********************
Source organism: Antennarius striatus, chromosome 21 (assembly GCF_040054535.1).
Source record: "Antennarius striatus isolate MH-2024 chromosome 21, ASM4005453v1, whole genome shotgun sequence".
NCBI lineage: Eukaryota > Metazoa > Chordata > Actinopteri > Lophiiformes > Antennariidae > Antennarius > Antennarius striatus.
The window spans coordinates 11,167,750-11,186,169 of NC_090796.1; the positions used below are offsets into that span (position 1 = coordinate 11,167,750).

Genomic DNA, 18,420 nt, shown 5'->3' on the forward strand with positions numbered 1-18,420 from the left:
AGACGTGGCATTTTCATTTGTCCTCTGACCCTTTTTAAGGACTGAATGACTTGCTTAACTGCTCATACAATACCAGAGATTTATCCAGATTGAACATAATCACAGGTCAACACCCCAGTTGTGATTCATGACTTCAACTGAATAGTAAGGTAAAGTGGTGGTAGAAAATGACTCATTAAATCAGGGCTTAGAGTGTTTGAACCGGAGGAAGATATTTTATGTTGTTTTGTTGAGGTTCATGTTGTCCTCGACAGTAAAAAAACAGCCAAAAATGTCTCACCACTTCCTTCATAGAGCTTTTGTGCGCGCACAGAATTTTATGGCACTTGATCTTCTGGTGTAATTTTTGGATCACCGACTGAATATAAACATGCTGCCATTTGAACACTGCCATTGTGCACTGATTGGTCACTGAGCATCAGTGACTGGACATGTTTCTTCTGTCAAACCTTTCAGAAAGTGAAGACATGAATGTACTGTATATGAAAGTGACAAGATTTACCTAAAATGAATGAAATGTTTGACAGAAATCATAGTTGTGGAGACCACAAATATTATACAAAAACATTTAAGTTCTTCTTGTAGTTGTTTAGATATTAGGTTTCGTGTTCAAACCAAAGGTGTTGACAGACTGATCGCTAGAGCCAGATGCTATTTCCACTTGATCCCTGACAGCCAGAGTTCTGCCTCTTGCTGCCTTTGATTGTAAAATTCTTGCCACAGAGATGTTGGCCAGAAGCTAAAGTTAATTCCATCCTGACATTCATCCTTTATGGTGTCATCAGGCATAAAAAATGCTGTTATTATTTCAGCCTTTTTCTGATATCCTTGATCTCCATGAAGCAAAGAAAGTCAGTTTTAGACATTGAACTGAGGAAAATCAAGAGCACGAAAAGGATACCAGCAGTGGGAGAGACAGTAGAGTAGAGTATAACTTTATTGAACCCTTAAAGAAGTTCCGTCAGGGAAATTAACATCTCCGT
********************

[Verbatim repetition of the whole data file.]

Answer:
Source organism: Antennarius striatus, chromosome 21 (assembly GCF_040054535.1).
Source record: "Antennarius striatus isolate MH-2024 chromosome 21, ASM4005453v1, whole genome shotgun sequence".
NCBI lineage: Eukaryota > Metazoa > Chordata > Actinopteri > Lophiiformes > Antennariidae > Antennarius > Antennarius striatus.
The window spans coordinates 11,167,750-11,186,169 of NC_090796.1; the positions used below are offsets into that span (position 1 = coordinate 11,167,750).

Genomic DNA, 18,420 nt, shown 5'->3' on the forward strand with positions numbered 1-18,420 from the left:
AGACGTGGCATTTTCATTTGTCCTCTGACCCTTTTTAAGGACTGAATGACTTGCTTAACTGCTCATACAATACCAGAGATTTATCCAGATTGAACATAATCACAGGTCAACACCCCAGTTGTGATTCATGACTTCAACTGAATAGTAAGGTAAAGTGGTGGTAGAAAATGACTCATTAAATCAGGGCTTAGAGTGTTTGAACCGGAGGAAGATATTTTATGTTGTTTTGTTGAGGTTCATGTTGTCCTCGACAGTAAAAAAACAGCCAAAAATGTCTCACCACTTCCTTCATAGAGCTTTTGTGCGCGCACAGAATTTTATGGCACTTGATCTTCTGGTGTAATTTTTGGATCACCGACTGAATATAAACATGCTGCCATTTGAACACTGCCATTGTGCACTGATTGGTCACTGAGCATCAGTGACTGGACATGTTTCTTCTGTCAAACCTTTCAGAAAGTGAAGACATGAATGTACTGTATATGAAAGTGACAAGATTTACCTAAAATGAATGAAATGTTTGACAGAAATCATAGTTGTGGAGACCACAAATATTATACAAAAACATTTAAGTTCTTCTTGTAGTTGTTTAGATATTAGGTTTCGTGTTCAAACCAAAGGTGTTGACAGACTGATCGCTAGAGCCAGATGCTATTTCCACTTGATCCCTGACAGCCAGAGTTCTGCCTCTTGCTGCCTTTGATTGTAAAATTCTTGCCACAGAGATGTTGGCCAGAAGCTAAAGTTAATTCCATCCTGACATTCATCCTTTATGGTGTCATCAGGCATAAAAAATGCTGTTATTATTTCAGCCTTTTTCTGATATCCTTGATCTCCATGAAGCAAAGAAAGTCAGTTTTAGACATTGAACTGAGGAAAATCAAGAGCACGAAAAGGATACCAGCAGTGGGAGAGACAGTAGAGTAGAGTATAACTTTATTGAACCCTTAAAGAAGTTCCGTCAGGGAAATTAACATCTCCGT